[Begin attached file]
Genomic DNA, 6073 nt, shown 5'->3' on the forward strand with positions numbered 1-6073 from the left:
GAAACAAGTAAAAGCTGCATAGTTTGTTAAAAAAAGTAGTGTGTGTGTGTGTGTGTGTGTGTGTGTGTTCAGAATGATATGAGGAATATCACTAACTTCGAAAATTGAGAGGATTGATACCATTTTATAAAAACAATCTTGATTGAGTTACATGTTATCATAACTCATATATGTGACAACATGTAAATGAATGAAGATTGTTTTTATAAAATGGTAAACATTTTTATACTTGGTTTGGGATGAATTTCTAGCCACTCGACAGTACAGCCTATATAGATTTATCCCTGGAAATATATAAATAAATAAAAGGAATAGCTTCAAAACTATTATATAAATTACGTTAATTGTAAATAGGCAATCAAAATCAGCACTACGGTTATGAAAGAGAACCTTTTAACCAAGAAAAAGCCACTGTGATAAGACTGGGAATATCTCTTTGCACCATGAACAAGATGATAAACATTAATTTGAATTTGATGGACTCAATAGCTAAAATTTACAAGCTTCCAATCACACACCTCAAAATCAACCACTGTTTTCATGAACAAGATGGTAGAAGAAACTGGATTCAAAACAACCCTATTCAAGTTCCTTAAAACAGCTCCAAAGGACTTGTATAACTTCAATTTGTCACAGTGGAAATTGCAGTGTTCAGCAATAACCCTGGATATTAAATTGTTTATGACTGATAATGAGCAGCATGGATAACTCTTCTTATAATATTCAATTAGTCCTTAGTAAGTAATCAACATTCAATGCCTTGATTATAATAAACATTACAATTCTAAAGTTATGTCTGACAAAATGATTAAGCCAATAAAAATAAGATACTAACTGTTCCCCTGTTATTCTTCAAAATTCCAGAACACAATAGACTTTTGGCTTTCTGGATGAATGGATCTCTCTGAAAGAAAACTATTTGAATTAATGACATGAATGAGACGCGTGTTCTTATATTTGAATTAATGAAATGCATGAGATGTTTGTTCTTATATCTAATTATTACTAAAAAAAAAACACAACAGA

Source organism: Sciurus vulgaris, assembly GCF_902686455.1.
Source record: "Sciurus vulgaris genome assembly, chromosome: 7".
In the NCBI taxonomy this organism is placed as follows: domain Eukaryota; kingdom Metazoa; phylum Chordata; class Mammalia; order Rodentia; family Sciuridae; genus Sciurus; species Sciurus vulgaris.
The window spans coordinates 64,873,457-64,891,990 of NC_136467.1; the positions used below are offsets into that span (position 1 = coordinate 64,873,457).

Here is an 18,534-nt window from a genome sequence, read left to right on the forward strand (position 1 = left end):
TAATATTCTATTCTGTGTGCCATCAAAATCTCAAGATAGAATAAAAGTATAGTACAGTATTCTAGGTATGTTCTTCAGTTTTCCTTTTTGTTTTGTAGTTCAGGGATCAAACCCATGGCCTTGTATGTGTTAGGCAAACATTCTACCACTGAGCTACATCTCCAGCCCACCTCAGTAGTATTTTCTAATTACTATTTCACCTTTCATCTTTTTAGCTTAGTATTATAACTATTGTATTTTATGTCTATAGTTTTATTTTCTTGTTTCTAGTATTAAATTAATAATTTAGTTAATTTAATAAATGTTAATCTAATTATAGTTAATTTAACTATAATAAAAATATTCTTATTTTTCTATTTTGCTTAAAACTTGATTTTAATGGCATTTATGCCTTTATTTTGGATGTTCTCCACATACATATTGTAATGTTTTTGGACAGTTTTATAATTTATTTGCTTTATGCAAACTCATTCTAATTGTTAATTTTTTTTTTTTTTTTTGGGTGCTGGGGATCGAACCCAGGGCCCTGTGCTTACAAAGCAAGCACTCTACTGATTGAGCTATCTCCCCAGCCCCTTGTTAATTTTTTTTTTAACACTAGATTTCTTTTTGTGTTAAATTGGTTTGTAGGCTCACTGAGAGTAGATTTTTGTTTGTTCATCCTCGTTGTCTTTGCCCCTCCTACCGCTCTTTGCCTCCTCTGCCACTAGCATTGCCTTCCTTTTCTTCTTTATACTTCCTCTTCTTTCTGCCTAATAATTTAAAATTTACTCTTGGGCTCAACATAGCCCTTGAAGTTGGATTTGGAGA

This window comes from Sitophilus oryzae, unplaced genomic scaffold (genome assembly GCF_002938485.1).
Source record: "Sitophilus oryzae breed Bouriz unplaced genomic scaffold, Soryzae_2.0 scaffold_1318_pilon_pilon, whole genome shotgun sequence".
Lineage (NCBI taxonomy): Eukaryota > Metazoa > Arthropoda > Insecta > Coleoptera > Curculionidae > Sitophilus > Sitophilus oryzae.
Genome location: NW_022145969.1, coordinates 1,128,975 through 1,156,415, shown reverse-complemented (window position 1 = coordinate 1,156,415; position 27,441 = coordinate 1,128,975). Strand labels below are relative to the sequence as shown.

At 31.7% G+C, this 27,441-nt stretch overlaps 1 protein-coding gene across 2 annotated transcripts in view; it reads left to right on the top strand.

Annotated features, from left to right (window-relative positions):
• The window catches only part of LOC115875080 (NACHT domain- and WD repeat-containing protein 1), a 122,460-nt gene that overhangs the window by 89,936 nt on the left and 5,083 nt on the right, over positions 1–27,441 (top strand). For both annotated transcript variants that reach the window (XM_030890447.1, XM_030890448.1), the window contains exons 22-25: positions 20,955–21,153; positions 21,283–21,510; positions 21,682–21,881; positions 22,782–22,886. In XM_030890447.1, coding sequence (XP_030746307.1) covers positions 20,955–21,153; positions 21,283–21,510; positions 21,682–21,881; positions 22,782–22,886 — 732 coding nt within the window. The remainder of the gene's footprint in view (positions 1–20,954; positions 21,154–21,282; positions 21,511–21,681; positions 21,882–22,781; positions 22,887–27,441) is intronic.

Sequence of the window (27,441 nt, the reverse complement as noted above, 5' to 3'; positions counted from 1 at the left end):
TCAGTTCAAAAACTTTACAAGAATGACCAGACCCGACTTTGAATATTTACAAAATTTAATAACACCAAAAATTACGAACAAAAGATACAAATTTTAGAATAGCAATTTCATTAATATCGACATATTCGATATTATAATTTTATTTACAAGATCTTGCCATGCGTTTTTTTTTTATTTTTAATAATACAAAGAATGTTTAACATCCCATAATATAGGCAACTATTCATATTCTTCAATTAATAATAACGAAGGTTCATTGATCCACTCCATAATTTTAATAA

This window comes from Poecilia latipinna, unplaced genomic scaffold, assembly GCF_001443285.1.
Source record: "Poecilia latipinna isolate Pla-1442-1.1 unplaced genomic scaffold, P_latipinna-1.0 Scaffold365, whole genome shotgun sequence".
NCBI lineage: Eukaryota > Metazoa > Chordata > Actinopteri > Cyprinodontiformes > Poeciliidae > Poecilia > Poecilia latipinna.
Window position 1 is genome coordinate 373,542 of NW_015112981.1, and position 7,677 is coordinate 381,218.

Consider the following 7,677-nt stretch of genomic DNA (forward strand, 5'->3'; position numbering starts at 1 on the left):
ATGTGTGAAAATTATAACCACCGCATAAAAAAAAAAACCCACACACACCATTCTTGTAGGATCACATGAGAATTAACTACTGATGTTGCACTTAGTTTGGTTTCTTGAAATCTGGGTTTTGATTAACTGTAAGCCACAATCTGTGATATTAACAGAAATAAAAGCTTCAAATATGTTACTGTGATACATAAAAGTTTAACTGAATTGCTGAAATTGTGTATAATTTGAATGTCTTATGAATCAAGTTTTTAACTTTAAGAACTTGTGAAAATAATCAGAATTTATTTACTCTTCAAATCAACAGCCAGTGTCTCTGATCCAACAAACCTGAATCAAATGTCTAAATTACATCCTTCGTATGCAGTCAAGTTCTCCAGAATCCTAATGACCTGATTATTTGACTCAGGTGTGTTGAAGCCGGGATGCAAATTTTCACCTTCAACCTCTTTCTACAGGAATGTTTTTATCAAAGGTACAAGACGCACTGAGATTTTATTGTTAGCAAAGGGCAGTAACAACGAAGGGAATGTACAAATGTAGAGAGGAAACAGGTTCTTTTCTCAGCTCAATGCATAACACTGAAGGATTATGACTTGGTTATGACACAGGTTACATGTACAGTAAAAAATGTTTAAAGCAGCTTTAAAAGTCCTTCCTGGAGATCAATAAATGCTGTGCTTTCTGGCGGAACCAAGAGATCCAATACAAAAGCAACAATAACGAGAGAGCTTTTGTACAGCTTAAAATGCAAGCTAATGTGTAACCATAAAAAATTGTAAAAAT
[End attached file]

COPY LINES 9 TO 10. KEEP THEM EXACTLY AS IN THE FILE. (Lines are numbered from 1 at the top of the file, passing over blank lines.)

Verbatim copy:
This window comes from Sitophilus oryzae, unplaced genomic scaffold (genome assembly GCF_002938485.1).
Source record: "Sitophilus oryzae breed Bouriz unplaced genomic scaffold, Soryzae_2.0 scaffold_1318_pilon_pilon, whole genome shotgun sequence".